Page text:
The 15 Greatest Teams In NCAA Tournament History
The 15 Greatest Teams In NCAA Tournament History
In college basketball, like every other sport, there is no single answer to what makes any team great or legendary. Analysts, pundits and fans all have their own methods for determining which teams separate themselves from the rest. Each of the previous 75 NCAA tournament champions fall under one of these categories. The champions who had the most talented team, the champions who were able to get hot at the right time and carry the momentum to the end, or the Cinderella team that no one saw coming and would shock the world with a championship.
With 75 teams to choose from, narrowing the list down to the top 15 is not an easy task. Comparing champions is like comparing Hall of Famers; it takes a lot of time and more often than not you are never right, but I will try to accomplish this anyway.
Overall greatness is what separates the great champions from the good champions. Whether it is a Hall of Fame coach who devises the perfect strategy or great players who prove their all-time greatness with performances that have never been seen before -- the best teams of all time find the ability to use these assets to ultimately become victorious at the end.
In my ranking of the 15 greatest teams in NCAA tournament history, I only included 15 teams that went on to win the championship. I did this because the best label for greatness comes at the end when a team ultimately comes out with a title. Here now is my ranking of the top 15 greatest teams in NCAA tournament history.
15. 2012 Kentucky Wildcats
The 2012 Kentucky squad might be a little premature on this list, but their resume gives them a good argument for inclusion. The team went 37-2 with a majority of their key players being freshmen and sophomores.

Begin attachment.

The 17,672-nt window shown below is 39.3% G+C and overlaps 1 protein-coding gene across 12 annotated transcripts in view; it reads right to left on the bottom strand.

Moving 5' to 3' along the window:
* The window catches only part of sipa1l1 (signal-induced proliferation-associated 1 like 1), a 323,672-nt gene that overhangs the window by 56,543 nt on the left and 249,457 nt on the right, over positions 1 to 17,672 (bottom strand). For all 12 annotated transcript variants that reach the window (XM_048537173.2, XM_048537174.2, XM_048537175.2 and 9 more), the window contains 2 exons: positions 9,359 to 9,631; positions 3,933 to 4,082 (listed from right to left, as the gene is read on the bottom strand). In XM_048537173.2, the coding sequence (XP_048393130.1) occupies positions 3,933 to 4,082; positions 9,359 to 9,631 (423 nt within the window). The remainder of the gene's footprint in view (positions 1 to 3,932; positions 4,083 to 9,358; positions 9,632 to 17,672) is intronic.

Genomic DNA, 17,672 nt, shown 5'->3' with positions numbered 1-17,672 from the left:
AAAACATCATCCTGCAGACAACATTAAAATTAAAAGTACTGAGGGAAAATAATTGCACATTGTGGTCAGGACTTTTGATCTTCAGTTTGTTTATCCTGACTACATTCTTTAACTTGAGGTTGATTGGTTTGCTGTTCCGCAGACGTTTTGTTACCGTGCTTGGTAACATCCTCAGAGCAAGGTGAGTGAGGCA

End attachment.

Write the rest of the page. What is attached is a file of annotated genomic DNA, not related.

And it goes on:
Led by player of the year Anthony Davis, the Wildcats won their eighth title overall and first in 14 years by defeating Kansas 67-59.
14. 1957 North Carolina Tar Heels
Mostly forgotten in history, the 1957 North Carolina Tar Heels won the first title in the program's rich history.
Led by Hall of Fame coach Frank McGuire, the 1957 team completed a perfect season. Before reaching the title game, the Tar Heels defeated Michigan State in triple overtime. They then clinched the title against Wilt Chamberlain and the Kansas Jayhawks in another triple overtime classic.
13. 1960 Ohio State Buckeyes
Led by Hall of Famers John Havlicek and Jerry Lucas, the 1960 Ohio State Buckeyes dominated the NCAA Tournament.
In Ohio State's four tournament games, the Buckeyes won all four by an average of 19.5 points per game. The Buckeyes capped off their greatness by beating California 75-55. The Buckeyes also had Hall of Fame head coach Bob Knight on that team as a player.
12. 2007 Florida Gators
The second of Florida's back-to-back championship teams, the 2007 squad featured three top nine draft picks (the first-time ever at that point), two of which have been NBA All-Stars in Al Horford and Joakim Noah.
All five starters from the first championship returned and finished 26-5 in the regular season. The Gators defeated a UCLA team that had four future NBA starters headlined by Russell Westbrook. The Gators then defeated Greg Oden and a great Ohio State squad in the championship game 84-75.
11. 1956 San Francisco Dons
Before being main pillars on the Boston Celtics dynasty of the 1960s, K.C. Jones (25) and Bill Russell (6) starred on one of the first college basketball dynasties in San Francisco.
The 1956 squad returned all five starters from their first championship team the previous year. Despite losing Jones for the NCAA tournament, the Dons went undefeated in '56 and defeated Iowa 83-71 in the title game.
10. 1974 North Carolina State Wolfpack
The 1974 North Carolina State Wolfpack stopped the most dominant stretch in college basketball history. With David Thompson, Tom Burleson and coached by Norm Sloan, the Wolfpack finished the regular season 27-1 and faced the UCLA Bruins in the Final Four.
With the Bruins looking to continue to build on their streak of seven consecutive national championships, the Wolfpack, led by Thompson's 28 points, defeated Bill Walton and the Bruins 103-100. The team would win the title a few nights later against Al McGuire's Marquette Golden Eagles.
9. 1990 UNLV Runnin Rebels